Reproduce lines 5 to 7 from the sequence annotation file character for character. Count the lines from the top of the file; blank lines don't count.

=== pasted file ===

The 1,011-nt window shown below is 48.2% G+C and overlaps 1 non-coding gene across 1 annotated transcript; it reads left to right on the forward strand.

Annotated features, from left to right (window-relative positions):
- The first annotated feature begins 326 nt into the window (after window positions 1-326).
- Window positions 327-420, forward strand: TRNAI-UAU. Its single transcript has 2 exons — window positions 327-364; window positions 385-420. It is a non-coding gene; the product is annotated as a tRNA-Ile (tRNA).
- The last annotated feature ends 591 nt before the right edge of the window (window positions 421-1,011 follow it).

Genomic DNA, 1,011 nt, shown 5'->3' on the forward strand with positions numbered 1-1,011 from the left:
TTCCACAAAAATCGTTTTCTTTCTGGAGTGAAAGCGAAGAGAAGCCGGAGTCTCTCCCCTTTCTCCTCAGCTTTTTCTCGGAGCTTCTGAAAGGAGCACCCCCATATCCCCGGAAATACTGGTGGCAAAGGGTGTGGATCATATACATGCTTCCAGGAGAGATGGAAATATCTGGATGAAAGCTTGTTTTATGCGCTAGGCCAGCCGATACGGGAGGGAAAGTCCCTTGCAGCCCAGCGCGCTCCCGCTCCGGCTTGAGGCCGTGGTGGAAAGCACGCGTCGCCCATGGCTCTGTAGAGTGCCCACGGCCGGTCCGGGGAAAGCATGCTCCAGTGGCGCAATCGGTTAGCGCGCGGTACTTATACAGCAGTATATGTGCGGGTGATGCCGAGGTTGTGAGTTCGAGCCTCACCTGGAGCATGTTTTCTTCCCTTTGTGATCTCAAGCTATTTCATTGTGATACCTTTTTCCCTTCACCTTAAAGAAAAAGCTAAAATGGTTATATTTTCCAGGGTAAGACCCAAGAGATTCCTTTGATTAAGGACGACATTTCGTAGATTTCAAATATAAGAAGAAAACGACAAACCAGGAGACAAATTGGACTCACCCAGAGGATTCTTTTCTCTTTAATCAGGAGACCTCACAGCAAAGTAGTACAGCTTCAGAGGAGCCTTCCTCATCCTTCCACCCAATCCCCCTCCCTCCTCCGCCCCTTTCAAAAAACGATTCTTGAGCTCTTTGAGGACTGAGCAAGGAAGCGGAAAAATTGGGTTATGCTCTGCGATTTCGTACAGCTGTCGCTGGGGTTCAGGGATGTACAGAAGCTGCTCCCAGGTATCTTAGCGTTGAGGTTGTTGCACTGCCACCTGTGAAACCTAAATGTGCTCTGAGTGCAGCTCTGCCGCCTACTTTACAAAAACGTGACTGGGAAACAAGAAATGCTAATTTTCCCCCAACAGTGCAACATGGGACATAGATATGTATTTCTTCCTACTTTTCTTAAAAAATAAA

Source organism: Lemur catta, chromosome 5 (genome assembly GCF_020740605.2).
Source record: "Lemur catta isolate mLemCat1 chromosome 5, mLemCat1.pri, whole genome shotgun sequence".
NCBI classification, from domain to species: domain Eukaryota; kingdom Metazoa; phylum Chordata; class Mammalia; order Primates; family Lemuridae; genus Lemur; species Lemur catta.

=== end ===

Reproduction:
- The last annotated feature ends 591 nt before the right edge of the window (window positions 421-1,011 follow it).

Genomic DNA, 1,011 nt, shown 5'->3' on the forward strand with positions numbered 1-1,011 from the left:
TTCCACAAAAATCGTTTTCTTTCTGGAGTGAAAGCGAAGAGAAGCCGGAGTCTCTCCCCTTTCTCCTCAGCTTTTTCTCGGAGCTTCTGAAAGGAGCACCCCCATATCCCCGGAAATACTGGTGGCAAAGGGTGTGGATCATATACATGCTTCCAGGAGAGATGGAAATATCTGGATGAAAGCTTGTTTTATGCGCTAGGCCAGCCGATACGGGAGGGAAAGTCCCTTGCAGCCCAGCGCGCTCCCGCTCCGGCTTGAGGCCGTGGTGGAAAGCACGCGTCGCCCATGGCTCTGTAGAGTGCCCACGGCCGGTCCGGGGAAAGCATGCTCCAGTGGCGCAATCGGTTAGCGCGCGGTACTTATACAGCAGTATATGTGCGGGTGATGCCGAGGTTGTGAGTTCGAGCCTCACCTGGAGCATGTTTTCTTCCCTTTGTGATCTCAAGCTATTTCATTGTGATACCTTTTTCCCTTCACCTTAAAGAAAAAGCTAAAATGGTTATATTTTCCAGGGTAAGACCCAAGAGATTCCTTTGATTAAGGACGACATTTCGTAGATTTCAAATATAAGAAGAAAACGACAAACCAGGAGACAAATTGGACTCACCCAGAGGATTCTTTTCTCTTTAATCAGGAGACCTCACAGCAAAGTAGTACAGCTTCAGAGGAGCCTTCCTCATCCTTCCACCCAATCCCCCTCCCTCCTCCGCCCCTTTCAAAAAACGATTCTTGAGCTCTTTGAGGACTGAGCAAGGAAGCGGAAAAATTGGGTTATGCTCTGCGATTTCGTACAGCTGTCGCTGGGGTTCAGGGATGTACAGAAGCTGCTCCCAGGTATCTTAGCGTTGAGGTTGTTGCACTGCCACCTGTGAAACCTAAATGTGCTCTGAGTGCAGCTCTGCCGCCTACTTTACAAAAACGTGACTGGGAAACAAGAAATGCTAATTTTCCCCCAACAGTGCAACATGGGACATAGATATGTATTTCTTCCTACTTTTCTTAAAAAATAAA